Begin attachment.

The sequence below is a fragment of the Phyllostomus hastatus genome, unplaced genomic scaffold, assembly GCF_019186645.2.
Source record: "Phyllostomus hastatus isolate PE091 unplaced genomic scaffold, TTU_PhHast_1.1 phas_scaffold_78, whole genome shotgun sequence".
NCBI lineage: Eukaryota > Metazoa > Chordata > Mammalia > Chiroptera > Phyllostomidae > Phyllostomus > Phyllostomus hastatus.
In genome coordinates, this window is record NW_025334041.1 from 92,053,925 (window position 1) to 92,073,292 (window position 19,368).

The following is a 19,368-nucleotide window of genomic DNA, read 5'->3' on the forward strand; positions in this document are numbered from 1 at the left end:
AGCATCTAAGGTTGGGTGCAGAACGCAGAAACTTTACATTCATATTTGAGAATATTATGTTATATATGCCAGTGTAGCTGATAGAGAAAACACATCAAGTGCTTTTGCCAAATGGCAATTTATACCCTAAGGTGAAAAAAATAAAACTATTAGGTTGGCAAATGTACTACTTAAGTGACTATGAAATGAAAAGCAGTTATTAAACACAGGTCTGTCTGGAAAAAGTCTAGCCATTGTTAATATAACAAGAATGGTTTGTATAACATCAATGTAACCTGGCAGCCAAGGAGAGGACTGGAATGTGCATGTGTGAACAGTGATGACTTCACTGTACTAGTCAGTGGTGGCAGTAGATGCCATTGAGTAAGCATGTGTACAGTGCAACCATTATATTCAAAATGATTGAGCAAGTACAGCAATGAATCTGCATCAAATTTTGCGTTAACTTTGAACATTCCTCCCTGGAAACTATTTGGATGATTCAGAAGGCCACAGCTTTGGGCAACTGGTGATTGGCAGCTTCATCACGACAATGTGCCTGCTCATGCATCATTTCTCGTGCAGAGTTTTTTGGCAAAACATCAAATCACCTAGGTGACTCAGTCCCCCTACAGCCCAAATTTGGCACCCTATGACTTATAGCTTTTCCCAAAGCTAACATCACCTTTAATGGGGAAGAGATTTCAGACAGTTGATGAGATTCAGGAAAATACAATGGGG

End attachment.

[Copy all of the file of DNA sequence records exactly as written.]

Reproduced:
The sequence below is a fragment of the Phyllostomus hastatus genome, unplaced genomic scaffold, assembly GCF_019186645.2.
Source record: "Phyllostomus hastatus isolate PE091 unplaced genomic scaffold, TTU_PhHast_1.1 phas_scaffold_78, whole genome shotgun sequence".
NCBI lineage: Eukaryota > Metazoa > Chordata > Mammalia > Chiroptera > Phyllostomidae > Phyllostomus > Phyllostomus hastatus.
In genome coordinates, this window is record NW_025334041.1 from 92,053,925 (window position 1) to 92,073,292 (window position 19,368).

The following is a 19,368-nucleotide window of genomic DNA, read 5'->3' on the forward strand; positions in this document are numbered from 1 at the left end:
AGCATCTAAGGTTGGGTGCAGAACGCAGAAACTTTACATTCATATTTGAGAATATTATGTTATATATGCCAGTGTAGCTGATAGAGAAAACACATCAAGTGCTTTTGCCAAATGGCAATTTATACCCTAAGGTGAAAAAAATAAAACTATTAGGTTGGCAAATGTACTACTTAAGTGACTATGAAATGAAAAGCAGTTATTAAACACAGGTCTGTCTGGAAAAAGTCTAGCCATTGTTAATATAACAAGAATGGTTTGTATAACATCAATGTAACCTGGCAGCCAAGGAGAGGACTGGAATGTGCATGTGTGAACAGTGATGACTTCACTGTACTAGTCAGTGGTGGCAGTAGATGCCATTGAGTAAGCATGTGTACAGTGCAACCATTATATTCAAAATGATTGAGCAAGTACAGCAATGAATCTGCATCAAATTTTGCGTTAACTTTGAACATTCCTCCCTGGAAACTATTTGGATGATTCAGAAGGCCACAGCTTTGGGCAACTGGTGATTGGCAGCTTCATCACGACAATGTGCCTGCTCATGCATCATTTCTCGTGCAGAGTTTTTTGGCAAAACATCAAATCACCTAGGTGACTCAGTCCCCCTACAGCCCAAATTTGGCACCCTATGACTTATAGCTTTTCCCAAAGCTAACATCACCTTTAATGGGGAAGAGATTTCAGACAGTTGATGAGATTCAGGAAAATACAATGGGG